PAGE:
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Limits on Presidential Authority
What limits are there to the President’s authority over homeland security? No serious study of homeland security can be had without a discussion of the limits of the executive branch in committing our citizens to the cost of war.
The “Take Care” clause of the US Constitution, Article II, Section 3, authorizes the President to take care that the laws be faithfully executed. What does this mean in the context of homeland security? In the landmark case of Youngstown Sheet and Tube Co. v. Sawyer, 343 U.S. 579 (1952) dealt with this clause as authorization by President Truman to take over production of a supplier of steel during the Korean Conflict (an undeclared war) when he feared that a strike would endanger the production of steel necessary for national security. The Court discussed at length the President’s authority but found seizure powers lacking even in the interests of national security. Three dissenting justices argued for “Flexibility as to mode of expression to meet critical situations is a matter of practical necessity.” But Justice Clark also seemed sympathetic to this argument in other situations and stated in his concurring opinion: “[T]he Constitution does grant to the President extensive authority in times of grave and imperative national emergency [and indeed] such a grant may well be necessary to the very existence of the Constitution itself.”
The Youngstown case is a landmark case that has had major repercussions in more recent times, including as the basis for presidential seizure of Iranian assets by President Carter during the Iran hostage crisis in Dames & Moore v. Regan, 453 U.S. 654 (1981).
In the Youngstown case we see that the Commander-In-Chief could not run rough-shod over Congress in the absence of legislative authorization when no war had been declared. This Congressional frustration culminated in the passing of The War Powers Act ( 50 U.S.C. §§ 1541 - 1548) after Vietnam and the secret war in Laos and Cambodia. It requires the President to withdraw military troops after 90 days if there has not been Congressional authorization. The Act was passed over President Nixon’s veto and no President since then has conceded its constitutionality. Nevertheless, presidents have informally followed it, such as in Desert Storm (see Authorization for Use of Military Force Against Iraq Resolution, 50 U.S.C. § 1541(2)9c): “Consistent with Section 8(a)(1) of the War Powers Resolution, the Congress declares that this section is intended to constitute specific statutory authorization within the meaning of section 59b) of the War Powers Resolution.” In fact, that resolution (HR-77) never even used the word "war" except in the phrase “The War Powers Resolution.” It did cite a U.N. resolution seeking to “restore international peace and security in that area,” and authorized the President to “use armed forces pursuant to the UN Security Council’s resolutions passed in response to Iraq’s invasion of Kuwait.”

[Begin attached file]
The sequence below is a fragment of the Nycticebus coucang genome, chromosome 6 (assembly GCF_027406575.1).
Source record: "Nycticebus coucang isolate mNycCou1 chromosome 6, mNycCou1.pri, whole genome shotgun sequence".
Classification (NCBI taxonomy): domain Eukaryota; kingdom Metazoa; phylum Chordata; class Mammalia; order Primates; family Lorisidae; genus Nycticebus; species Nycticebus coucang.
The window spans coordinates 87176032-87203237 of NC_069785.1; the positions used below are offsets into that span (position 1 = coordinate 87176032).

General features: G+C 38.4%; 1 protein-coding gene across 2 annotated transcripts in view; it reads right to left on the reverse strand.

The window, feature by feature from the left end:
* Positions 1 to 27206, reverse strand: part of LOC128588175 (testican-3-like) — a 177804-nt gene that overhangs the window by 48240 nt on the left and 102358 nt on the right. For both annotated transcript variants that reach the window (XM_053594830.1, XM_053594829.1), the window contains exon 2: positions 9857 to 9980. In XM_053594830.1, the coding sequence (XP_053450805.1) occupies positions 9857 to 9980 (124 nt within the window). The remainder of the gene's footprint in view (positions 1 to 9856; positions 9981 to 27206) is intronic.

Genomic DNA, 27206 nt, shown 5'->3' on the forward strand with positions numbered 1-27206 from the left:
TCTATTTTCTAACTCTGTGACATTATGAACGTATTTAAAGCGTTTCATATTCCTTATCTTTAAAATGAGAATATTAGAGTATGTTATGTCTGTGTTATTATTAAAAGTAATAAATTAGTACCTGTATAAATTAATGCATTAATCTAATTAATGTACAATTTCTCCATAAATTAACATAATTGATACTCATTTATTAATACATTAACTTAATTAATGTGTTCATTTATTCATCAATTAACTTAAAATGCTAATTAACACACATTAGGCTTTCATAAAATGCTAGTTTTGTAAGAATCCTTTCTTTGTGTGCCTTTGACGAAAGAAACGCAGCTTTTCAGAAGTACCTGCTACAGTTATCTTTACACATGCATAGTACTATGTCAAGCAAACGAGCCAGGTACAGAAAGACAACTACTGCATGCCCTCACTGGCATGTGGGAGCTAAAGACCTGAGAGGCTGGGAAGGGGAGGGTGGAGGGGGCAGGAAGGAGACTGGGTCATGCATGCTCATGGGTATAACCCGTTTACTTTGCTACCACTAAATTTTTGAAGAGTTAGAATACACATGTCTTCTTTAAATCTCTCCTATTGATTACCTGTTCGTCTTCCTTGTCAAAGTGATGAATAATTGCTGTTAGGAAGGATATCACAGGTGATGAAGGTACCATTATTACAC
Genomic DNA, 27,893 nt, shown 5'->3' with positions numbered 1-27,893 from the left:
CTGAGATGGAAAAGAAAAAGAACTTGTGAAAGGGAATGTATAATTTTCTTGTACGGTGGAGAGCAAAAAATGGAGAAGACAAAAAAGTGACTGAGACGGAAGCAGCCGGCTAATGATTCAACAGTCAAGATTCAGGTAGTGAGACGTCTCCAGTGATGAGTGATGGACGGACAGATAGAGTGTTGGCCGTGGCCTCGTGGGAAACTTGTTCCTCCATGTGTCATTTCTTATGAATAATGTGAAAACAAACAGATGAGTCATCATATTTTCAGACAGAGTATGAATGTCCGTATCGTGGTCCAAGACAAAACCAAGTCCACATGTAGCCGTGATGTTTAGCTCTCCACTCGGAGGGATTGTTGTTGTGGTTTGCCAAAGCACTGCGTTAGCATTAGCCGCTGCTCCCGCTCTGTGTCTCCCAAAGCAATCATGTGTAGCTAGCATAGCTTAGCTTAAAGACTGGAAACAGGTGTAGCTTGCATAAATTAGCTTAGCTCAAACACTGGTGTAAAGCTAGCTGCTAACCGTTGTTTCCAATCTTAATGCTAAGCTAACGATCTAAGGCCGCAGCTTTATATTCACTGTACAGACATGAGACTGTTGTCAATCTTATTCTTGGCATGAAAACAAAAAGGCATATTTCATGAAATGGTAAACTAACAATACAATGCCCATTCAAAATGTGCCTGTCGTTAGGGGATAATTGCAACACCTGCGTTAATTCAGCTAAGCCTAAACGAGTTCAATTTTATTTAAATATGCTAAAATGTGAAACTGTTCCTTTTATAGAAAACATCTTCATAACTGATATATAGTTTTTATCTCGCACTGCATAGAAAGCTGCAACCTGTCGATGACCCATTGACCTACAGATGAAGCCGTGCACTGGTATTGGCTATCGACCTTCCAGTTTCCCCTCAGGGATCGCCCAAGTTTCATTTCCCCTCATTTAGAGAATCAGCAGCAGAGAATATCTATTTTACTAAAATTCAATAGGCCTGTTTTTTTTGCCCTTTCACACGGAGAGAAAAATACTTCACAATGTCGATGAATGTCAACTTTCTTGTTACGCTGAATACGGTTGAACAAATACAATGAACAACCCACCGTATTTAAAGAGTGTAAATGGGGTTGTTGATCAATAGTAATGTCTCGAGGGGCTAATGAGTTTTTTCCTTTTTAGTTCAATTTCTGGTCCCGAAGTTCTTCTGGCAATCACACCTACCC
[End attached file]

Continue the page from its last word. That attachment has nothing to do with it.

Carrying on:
Then in June 2006 the Supreme Court in Hamdan v. Rumsfeld, when dealing with the issue of using military tribunals for Guantanamo detainees, shot down the Bush Administration’s argument that the Court did not have the authority to hear this type of case. According to the Washington Post,
“As a result, no military commission can try Salim Ahmed Hamdan, the former aide to Osama bin Laden whose case was before the justices, or anyone else, unless the president does one of two things he has resisted doing for more than four years: operate the commissions by the rules of regular military courts-martial, or ask Congress for specific permission to proceed differently... Brushing aside administration pleas not to second-guess the commander in chief during wartime, a five-justice majority ruled that the commissions, which were outlined by Bush in a military order on Nov. 13, 2001, were neither authorized by federal law nor required by military necessity, and ran afoul of the Geneva Conventions.”
Student Activities and Assessment Tools
  • Have the students debate the appropriateness of The War Powers Act. Should the Commander-in-Chief be limited in this way? Is that what the Founding Fathers intended? You may wish to use the assessment form provided here.
  • Have the students read the case of Youngstown Sheet and Tube Co. v. Sawyer and discuss whether they agree or disagree with the Court’s conclusion on limiting presidential authority even for national security reasons. Is there a national emergency exception? Justice Clark used the example of President Lincoln and stated: “Measures otherwise unconstitutional might become lawful by becoming indipsensible to the preservation of the Constitution through the preservation of the nation.” You may wish to use the assessment form provided here.
  • Have the students read the case of Dames & Moore v. Regan and debate to what extent the President should be able to seize assets of another country in retaliation for attacks on our homeland. You may wish to use the assessment form provided here.